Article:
'Giants Being Lonely': Film Review | Venice 2019

Courtesy of Venice Film Festival
Vivid style, blurry storytelling.

Grear Patterson's writing-directing debut is a Southern coming-of-age drama revolving around a pair of small-town high school baseball players.

A formally assured, dramatically wobbly coming-of-ager about golden-limbed teens playing ball, sexing it up and generally having lots of feelings, Giants Being Lonely marks a head-scratching debut from New York mixed media artist Grear Patterson.

The visuals in this drama — set in an unspecified Southern locale of deep green forests, stately white houses and dingy convenience stores — are confident, sometimes ravishing, if not terribly original (think Terrence Malick plus Gus Van Sant, divided by the Dardenne brothers and multiplied by the majority of young-ish American regional-indie directors selected at top festivals). Even when it grows too enamored of its own lyrical driftiness, there’s undeniable skill in Patterson’s use of space, color and sound. The movie might have worked as a mood piece; at times it almost does.

But as mood pieces go, Giants Being Lonely feels busy with plot and theme — the big game, the all-important prom, an illicit affair, abuse, alcoholism, murder — and the storytelling is frustratingly fuzzy. It’s never quite clear what, exactly, Patterson is getting at, or why, and the things that do come through carry a distinct whiff of the over-familiar. (Given his tale of two small-town high school baseball players vying for the same girl, one of whom ends up in bed with the coach’s wife, it’s fair to assume Patterson is a fan of Peter Bogdanovich’s incomparable The Last Picture Show.) Some stilted writing and acting further contribute to an air of studied inscrutability that grows tiresome even over the course of a compact 80 minutes.

Sweet-natured, open-faced Bobby (Jack Irving) is a local hero thanks to his status as his school team’s star pitcher. Life off the field is less glorious: He lives in a tiny, ramshackle house with a hard-boozing father who spends his days on the couch sleeping off hangovers. Bobby’s less gifted teammate Adam (Ben Irving), the son of their brutish coach (a convincing Gabe Fazio), has a crush on Caroline (Lily Gavin), who appears to like both boys. Caroline is rich, Bobby poor and Adam somewhere in between, though the film’s handling of class is as casual as its approach to character development.

It takes a little while to figure out who’s who, partly because the male leads look so much alike. (The two are real-life brothers, their resemblance lending the film a potentially intriguing doppelganger-story subtext that’s never explored.) By the time we understand which young man is which, Bobby is sleeping with Adam’s mom (Coach’s wife), a melancholy, breathy-voiced blonde referred to as Mrs. S. (Amalia Culp). The movie’s final third focuses on their secret relationship — as well as on Coach’s increasingly volatile behavior — in a noirish tightening of narrative screws that never quite works.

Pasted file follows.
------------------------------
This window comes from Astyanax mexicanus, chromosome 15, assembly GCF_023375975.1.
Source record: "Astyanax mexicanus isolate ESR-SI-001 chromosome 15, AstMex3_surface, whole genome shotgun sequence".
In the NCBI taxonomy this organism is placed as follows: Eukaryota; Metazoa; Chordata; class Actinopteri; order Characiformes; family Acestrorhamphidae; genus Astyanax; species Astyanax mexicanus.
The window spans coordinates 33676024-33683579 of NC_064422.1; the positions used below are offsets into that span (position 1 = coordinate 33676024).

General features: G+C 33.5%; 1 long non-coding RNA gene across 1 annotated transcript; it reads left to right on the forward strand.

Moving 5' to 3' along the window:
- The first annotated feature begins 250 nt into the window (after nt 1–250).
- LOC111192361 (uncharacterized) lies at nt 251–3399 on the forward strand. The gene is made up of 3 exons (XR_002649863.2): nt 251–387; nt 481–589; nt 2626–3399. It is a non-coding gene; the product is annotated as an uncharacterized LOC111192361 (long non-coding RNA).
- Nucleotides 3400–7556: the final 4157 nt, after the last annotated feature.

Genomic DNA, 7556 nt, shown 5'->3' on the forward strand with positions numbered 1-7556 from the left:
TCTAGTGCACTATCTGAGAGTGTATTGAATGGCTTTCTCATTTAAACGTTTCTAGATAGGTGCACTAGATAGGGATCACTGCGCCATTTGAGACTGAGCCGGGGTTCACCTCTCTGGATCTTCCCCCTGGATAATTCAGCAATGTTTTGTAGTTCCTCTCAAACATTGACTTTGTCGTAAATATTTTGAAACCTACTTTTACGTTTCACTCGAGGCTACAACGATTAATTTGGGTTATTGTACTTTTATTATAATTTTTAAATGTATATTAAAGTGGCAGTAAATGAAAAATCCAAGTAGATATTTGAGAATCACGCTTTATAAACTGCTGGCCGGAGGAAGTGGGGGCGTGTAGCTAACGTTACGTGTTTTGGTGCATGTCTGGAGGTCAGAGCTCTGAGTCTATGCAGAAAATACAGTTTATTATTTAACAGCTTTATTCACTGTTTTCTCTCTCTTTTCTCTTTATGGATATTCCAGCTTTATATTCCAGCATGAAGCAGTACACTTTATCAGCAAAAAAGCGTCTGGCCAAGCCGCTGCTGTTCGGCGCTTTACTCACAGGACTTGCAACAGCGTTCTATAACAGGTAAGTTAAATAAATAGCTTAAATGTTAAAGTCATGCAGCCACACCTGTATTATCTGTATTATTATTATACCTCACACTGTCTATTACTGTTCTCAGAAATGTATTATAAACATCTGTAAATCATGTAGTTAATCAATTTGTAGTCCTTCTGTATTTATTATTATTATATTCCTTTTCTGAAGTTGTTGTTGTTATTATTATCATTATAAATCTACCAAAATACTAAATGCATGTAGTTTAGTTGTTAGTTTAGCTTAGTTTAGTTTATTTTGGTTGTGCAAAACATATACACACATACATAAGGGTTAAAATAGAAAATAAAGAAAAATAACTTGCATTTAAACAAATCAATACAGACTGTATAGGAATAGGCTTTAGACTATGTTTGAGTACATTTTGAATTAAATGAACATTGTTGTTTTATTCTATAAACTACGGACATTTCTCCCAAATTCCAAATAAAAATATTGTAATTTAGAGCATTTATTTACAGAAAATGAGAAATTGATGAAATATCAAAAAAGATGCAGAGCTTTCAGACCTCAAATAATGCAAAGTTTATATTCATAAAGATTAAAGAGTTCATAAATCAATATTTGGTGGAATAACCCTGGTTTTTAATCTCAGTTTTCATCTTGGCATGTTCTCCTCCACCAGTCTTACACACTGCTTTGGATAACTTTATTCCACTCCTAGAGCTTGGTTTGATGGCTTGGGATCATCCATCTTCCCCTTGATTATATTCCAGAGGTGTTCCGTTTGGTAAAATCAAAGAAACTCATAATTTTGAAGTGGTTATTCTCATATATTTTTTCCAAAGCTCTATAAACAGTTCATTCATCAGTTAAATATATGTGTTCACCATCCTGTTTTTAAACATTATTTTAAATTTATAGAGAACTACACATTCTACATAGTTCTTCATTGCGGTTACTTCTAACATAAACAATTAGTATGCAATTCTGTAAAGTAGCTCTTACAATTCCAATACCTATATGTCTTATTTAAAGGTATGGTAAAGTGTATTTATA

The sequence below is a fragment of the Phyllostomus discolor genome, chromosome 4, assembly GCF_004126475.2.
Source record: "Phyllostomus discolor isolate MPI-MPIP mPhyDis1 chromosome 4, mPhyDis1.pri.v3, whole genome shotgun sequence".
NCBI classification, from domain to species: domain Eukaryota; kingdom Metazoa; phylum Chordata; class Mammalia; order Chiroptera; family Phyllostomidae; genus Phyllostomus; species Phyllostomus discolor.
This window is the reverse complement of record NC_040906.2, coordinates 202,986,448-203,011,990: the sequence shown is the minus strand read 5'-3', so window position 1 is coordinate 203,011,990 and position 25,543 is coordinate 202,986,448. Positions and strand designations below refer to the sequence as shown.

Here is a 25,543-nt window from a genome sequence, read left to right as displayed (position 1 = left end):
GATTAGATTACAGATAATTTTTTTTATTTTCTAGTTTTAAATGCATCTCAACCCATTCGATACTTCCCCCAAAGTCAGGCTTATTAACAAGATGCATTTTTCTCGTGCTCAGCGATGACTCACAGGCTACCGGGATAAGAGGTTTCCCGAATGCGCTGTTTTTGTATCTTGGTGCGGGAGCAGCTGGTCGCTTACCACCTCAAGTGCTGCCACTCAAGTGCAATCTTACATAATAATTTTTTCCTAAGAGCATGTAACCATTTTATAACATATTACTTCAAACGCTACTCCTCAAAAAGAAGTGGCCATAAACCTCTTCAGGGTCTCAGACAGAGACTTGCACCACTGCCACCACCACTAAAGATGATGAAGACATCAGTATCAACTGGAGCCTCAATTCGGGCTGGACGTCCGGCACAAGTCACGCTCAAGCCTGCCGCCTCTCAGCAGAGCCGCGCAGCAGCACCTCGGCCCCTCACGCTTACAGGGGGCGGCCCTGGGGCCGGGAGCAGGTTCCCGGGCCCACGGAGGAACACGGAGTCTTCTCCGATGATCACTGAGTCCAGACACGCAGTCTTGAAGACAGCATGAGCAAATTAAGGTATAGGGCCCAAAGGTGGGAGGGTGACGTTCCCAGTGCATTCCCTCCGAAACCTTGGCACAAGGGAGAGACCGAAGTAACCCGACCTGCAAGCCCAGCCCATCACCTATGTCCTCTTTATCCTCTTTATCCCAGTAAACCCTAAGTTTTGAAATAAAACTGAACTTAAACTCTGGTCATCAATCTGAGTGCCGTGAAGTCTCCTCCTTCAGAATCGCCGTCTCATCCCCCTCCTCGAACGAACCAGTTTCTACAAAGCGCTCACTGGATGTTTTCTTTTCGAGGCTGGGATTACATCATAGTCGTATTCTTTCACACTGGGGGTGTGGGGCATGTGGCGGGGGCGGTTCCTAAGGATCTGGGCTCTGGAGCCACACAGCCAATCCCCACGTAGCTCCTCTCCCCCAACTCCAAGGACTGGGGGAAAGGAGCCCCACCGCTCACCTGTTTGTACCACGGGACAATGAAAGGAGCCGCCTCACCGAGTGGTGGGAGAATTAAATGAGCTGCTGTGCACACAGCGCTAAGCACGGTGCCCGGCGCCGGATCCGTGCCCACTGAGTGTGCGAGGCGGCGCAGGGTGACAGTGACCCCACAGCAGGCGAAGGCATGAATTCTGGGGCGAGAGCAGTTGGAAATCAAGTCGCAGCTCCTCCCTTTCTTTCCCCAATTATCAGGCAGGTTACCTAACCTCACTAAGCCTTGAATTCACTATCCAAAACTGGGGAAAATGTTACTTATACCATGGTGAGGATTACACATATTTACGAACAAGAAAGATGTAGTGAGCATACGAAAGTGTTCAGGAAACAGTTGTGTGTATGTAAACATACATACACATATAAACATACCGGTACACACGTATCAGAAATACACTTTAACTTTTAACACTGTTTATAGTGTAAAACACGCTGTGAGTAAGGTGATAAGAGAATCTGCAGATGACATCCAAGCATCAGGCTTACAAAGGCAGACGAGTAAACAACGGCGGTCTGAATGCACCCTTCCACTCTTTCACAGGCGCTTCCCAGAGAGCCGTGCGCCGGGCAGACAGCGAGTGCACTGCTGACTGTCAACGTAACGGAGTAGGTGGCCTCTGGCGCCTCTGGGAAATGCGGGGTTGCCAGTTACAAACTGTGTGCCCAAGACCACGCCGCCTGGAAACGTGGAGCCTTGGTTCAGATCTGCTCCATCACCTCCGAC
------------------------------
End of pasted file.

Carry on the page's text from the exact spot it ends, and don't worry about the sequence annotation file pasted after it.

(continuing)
Produced by Olmo Schnabel, son of filmmaker Julian Schnabel (At Eternity’s Gate), Giants Being Lonely is awash in beauty — namely, the lush landscapes and sweat-glistened bodies of the young cast, many of whom could pass for American Apparel models. These dreamy images envelop you, even as the film otherwise seems intent on keeping you at arm’s length.

At times, Patterson and DP Hunter Zimny veer into an arty prettiness that can feel empty and derivative; there are a few too many doleful facial close-ups and shots of leaves fluttering in the breeze as a chorus of crickets croon in the background. But the writer-director also proves capable of breaking the occasional monotony of all that loveliness with sights and scenes that jolt you: the vibrant yellow of the boys’ baseball uniforms popping against a starless black sky; a game during which Bobby becomes ill as he pitches, the disorienting sound design and camera movement creating an almost surreal tension. It’s no coincidence that some of the most effective moments indeed revolve around the baseball team, as it’s one of the few elements that tether the film to concrete human experience.

Both Irvings are appealing — Jack, with his wisp of a voice and guile-free gaze, is an especially tender presence — though neither is given much to do. Caroline is a total cipher, her yearnings barely seeming to interest the filmmaker; Gavin’s stiff line readings don’t help. Giants Being Lonely hints at the loneliness of these young people, walled off from both their peers and the disappointing adults in their lives by an inability to articulate — or even comprehend — their own longings. But the movie is oddly uncurious about its characters, never taking the time to really understand them, to dig beneath all the attractive surfaces and fraught silences.

One notable detail is a conspicuous absence of cell phones. The decade-spanning song selections — from a too-brief (always too brief) snippet of Bronski Beat’s "Smalltown Boy" to a burst of contemporary hip-hop — and geographical vagueness add to the sense of a story adrift in time. The intention, presumably, was to lend the material an eternal quality, but it ultimately just feels symptomatic of the film’s reluctance to commit to anything beyond its own atmospheric allure.

Venue: Venice Film Festival (Horizons)

Writer-director: Grear Patterson

Producer: Olmo Schnabel

Cast: Jack Irving, Ben Irving, Lily Gavin, Amalia Culp, Gabe Fazio

Executive producers: Grear Patterson, Olmo Schnabel, Dan T. Reiner, Adam Lindemann, Nick Burch, Henry Burch, Thorvald Spartan Daggenhurst, George Merck, Andres Santo Domingo, Shkumbin Jakupi, Theo Niarchos, Luka Sabbat, Patrick Finnegan, Alvaro Odriozola

Director of photography: Hunter Zimny

Production designer: Audrey Turner

Editor: Ismael de Diego

Editor/Music supervisor: Olmo Schnabel

Original score: Ben Morsberger

Casting: Eleonore Hendricks

81 minutes